Following the collapse in Hanoi, the North ended a 17-month pause in ballistic activity and conducted at least 13 rounds of weapons launches last year, using the standstill in talks to expand its military capabilities.

Those weapons included road-mobile, solid-fuel missiles designed to beat missile defense systems and a developmental midrange missile that could eventually be launched from submarines, potentially strengthening the North’s ability to strike targets in South Korea and Japan, including U.S. bases there.

The North in December said it conducted two “crucial” tests at a long-range rocket facility that would strengthen its nuclear deterrent, prompting speculation that it’s developing a new ICBM or preparing a satellite launch that would further advanced its long-range missile technology.

Associated Press writer Mari Yamaguchi contributed to the report from Tokyo.

S. Korean military decides to discharge transgender soldier

January 22, 2020

SEOUL, South Korea (AP) — South Korea’s military decided Wednesday to discharge a soldier who recently undertook gender reassignment surgery, a ruling expected to draw strong criticism from human rights groups.

It was the first time in South Korea that an active-duty member has been referred to a military panel to determine whether to end his or her service due to a sex change operation. South Korea prohibits transgender people from joining the military but has no specific laws on what to do with those who have sex change operations during their time in service.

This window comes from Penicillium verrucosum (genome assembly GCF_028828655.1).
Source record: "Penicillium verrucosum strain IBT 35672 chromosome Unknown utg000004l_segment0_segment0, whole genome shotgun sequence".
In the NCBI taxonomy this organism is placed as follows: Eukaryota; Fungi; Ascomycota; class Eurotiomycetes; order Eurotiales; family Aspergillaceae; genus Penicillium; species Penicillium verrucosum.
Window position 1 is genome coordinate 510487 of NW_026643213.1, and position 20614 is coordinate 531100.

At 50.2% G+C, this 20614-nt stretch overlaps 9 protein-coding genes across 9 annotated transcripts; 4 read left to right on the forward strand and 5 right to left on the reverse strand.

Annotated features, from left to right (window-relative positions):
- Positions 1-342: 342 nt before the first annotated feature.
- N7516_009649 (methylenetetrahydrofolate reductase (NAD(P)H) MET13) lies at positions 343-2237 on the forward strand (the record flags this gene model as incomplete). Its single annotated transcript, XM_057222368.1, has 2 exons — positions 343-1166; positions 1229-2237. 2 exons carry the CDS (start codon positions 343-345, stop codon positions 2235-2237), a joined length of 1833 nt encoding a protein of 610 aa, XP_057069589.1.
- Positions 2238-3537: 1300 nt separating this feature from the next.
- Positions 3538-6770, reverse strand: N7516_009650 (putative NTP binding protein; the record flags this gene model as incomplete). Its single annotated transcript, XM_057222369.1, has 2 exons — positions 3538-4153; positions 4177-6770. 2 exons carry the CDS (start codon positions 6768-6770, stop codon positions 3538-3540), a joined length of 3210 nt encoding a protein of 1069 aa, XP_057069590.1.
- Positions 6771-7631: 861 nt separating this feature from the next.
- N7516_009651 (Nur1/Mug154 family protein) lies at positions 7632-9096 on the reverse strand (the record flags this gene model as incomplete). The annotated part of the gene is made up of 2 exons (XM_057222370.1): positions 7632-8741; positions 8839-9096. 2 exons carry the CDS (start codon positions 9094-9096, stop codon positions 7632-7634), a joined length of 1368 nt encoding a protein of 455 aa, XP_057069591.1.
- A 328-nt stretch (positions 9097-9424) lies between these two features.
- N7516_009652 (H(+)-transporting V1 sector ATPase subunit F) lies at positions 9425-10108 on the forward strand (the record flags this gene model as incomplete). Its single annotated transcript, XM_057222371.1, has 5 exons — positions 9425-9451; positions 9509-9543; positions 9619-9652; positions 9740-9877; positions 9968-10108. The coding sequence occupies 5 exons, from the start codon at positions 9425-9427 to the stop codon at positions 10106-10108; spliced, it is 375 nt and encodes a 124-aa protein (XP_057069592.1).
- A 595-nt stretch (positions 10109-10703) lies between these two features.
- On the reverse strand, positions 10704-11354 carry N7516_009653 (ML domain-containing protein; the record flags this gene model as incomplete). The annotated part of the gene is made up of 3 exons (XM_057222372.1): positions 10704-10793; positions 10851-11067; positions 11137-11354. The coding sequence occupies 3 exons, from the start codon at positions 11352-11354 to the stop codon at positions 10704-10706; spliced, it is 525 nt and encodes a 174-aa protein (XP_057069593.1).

The army said in a statement that it concluded that the soldier’s sex change operation can be considered as a reason for discharge. The statement said the decision went through due process and was based on a related military law on personnel changes. Army officials cited the law’s provision that allows the military to discharge a member with physical and mental disabilities.

The non-commissioned officer had a male-to-female sex operation abroad late last year. The staff sergeant has since been hospitalized at a military-run facility and expressed a desire to continue serving as a female soldier, according to the army.

South Korea’s state-run human rights watchdog recommended Tuesday the army postpone its decision. The National Human Rights Commission said in a statement that referring the soldier to the military panel would be an act of discrimination over sexual identity and affect the soldier’s basic human rights.